As the world weans itself off of Russian oil and natural gas, countries are turning to America for energy leadership, and Texas is positioned to deliver. The EIA predicts energy demand will increase by 50% from now to 2050. The reality is we need more energy not less, so we need increased production in response to growing global demand. Luckily for Texans, Americans and the world, oil and natural gas produced in the U.S. – including our nation’s most prolific basin, the Permian Basin – has some of the lowest carbon intensity in the world. Texas producers are focused on a lower emissions profile, responsibly produced oil and natural gas and increased production and energy security.
Oil & Gas Journal
June 15, 2022
In its June issue Oil Market Report, the International Energy Agency forecasts world oil demand will expand by 2.2 million b/d to 101.6 million b/d in 2023, surpassing pre-pandemic levels.
In its June issue Oil Market Report (OMR), the International Energy Agency (IEA) forecasts world oil demand will expand by 2.2 million b/d to 101.6 million b/d in 2023, surpassing pre-pandemic levels.
According to IEA, while higher prices and a weaker economic outlook are moderating consumption increases, a resurgent China will drive gains next year, with growth accelerating from 1.8 million b/d in 2022 to 2.2 million b/d in 2023. In contrast to 2022 when the OECD led the expansion, non-OECD economies are set to account for nearly 80% of growth next year, the agency said.
“After seven consecutive quarters of hefty inventory draws, slowing demand growth and a rise in world oil supply through the end of the year should help world oil markets rebalance. This situation might prove short-lived, however, as tougher sanctions on Russia come into full force, oil demand in China recovers from Covid-lockdowns, if sharper Libyan losses persist and the OPEC+ spare production capacity cushion erodes,” IEA said.
Global oil supply may struggle to keep pace with demand next year, as tighter sanctions force Russia to shut in more wells and a number of producers bump up against capacity constraints. European Union (EU) countries have agreed to ban 90% of the bloc’s imports of Russian crude and oil products, to be phased out over the next 6-8 months. Modest increases from OPEC+ will provide a partial offset, but non-OPEC+ will dominate gains for the remainder of the year and in 2023.
Non-OPEC+, led by the US, is set to lead world supply growth through next year, adding 1.9 million b/d in 2022 and 1.8 million b/d in 2023. As for OPEC+, total oil output in 2023 may fall as embargoes and sanctions shut in Russian volumes and producers outside the Middle East suffer further declines. Assuming Libya rebounds from a steep drop, the bloc’s production could increase 2.6 million b/d this year, eroding its spare capacity cushion.
“Nevertheless, to keep the implied balance from tipping into deficit, OPEC+ would have to further tap into its dwindling capacity cushion, reducing it to historic lows of just 1.5 million b/d,” IEA said.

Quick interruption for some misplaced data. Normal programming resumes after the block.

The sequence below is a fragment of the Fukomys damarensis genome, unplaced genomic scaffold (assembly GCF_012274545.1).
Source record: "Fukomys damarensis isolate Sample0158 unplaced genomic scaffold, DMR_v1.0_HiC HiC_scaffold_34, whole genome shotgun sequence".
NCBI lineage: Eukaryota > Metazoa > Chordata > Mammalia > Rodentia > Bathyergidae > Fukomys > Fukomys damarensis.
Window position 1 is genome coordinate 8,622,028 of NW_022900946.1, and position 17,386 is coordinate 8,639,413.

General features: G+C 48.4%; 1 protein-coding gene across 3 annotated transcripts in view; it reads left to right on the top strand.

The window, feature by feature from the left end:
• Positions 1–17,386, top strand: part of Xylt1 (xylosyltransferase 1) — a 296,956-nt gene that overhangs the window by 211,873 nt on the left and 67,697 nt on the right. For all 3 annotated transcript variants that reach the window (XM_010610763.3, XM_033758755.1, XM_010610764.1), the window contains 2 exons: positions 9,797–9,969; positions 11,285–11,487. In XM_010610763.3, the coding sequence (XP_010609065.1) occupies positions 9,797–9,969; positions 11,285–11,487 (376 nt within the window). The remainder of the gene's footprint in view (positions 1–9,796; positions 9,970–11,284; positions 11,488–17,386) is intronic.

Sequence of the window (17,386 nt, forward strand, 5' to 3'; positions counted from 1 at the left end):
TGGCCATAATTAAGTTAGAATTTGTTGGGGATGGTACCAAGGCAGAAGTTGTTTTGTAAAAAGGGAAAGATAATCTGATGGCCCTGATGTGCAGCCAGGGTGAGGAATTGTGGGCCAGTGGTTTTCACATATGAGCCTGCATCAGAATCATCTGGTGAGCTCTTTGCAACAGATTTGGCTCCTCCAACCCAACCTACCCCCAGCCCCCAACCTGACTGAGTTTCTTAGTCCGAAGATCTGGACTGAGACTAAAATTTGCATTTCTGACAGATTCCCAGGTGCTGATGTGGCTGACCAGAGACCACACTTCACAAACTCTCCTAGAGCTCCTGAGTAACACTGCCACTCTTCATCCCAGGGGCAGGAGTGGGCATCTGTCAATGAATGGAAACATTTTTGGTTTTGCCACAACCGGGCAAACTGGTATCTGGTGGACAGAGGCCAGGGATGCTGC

Global refining capacity is set to expand by 1 million b/d in 2022 and 1.6 million b/d in 2023, boosting throughputs by 2.3 million b/d and 1.9 million b/d, respectively, IEA forecasts. Nevertheless, product markets are expected to remain tight, with a particular concern for diesel and kerosene supplies. While diesel cracks eased month-on-month in May, both jet fuel and gasoline cracks surged as demand picked up seasonally.
“With the start of summer, gains in oil product prices and cracks have been even stronger as refinery output has failed to keep up with demand for key products. As the refinery maintenance season winds down in the US, Europe, and Asia and a rebound in Chinese throughputs gathers pace, global refinery activity is set for a solid recovery. Runs are forecast to rise by 3.5 million b/d from May through August, and by 2.3 million b/d for the year on average. A further 1.9 million b/d increase is expected next year, supported by new refinery start-ups in Africa, the Middle East and Asia. However, shortages in individual products may well persist due to uneven rates of demand growth and limits in the refining system. Diesel and kerosene supplies remain of particular concern. OECD industry stocks of middle distillates have fallen by 25% since January 2021 to their lowest levels since 2004. That very limited cushion is driving middle distillates prices to record highs, with a knock-on effect for other products which could cause more pain at the pump just as pent-up demand is unleashed during the peak driving and summer cooling season,” IEA said.
Following nearly 2 years of declines, observed global oil inventories increased by 77 million bbl in April. OECD industry stocks also rose, by 42.5 million bbl (1.42 million b/d), helped by government stock releases of nearly 1 million b/d. At 2,669 million bbl, OECD industry stocks were nevertheless 290.3 million bbl below the 2017-2021 average. Preliminary data for May show total OECD stocks building by 6 million bbl.
Despite economic headwinds, steady demand for light sweet crude in a tight physical market is boosting marker grade prices as they are in the same crude quality family. Since 6 June, WTI and Brent futures have averaged over $120/bbl. North Sea Dated hit $127.9/bbl on 13 June.
The original article can be found here.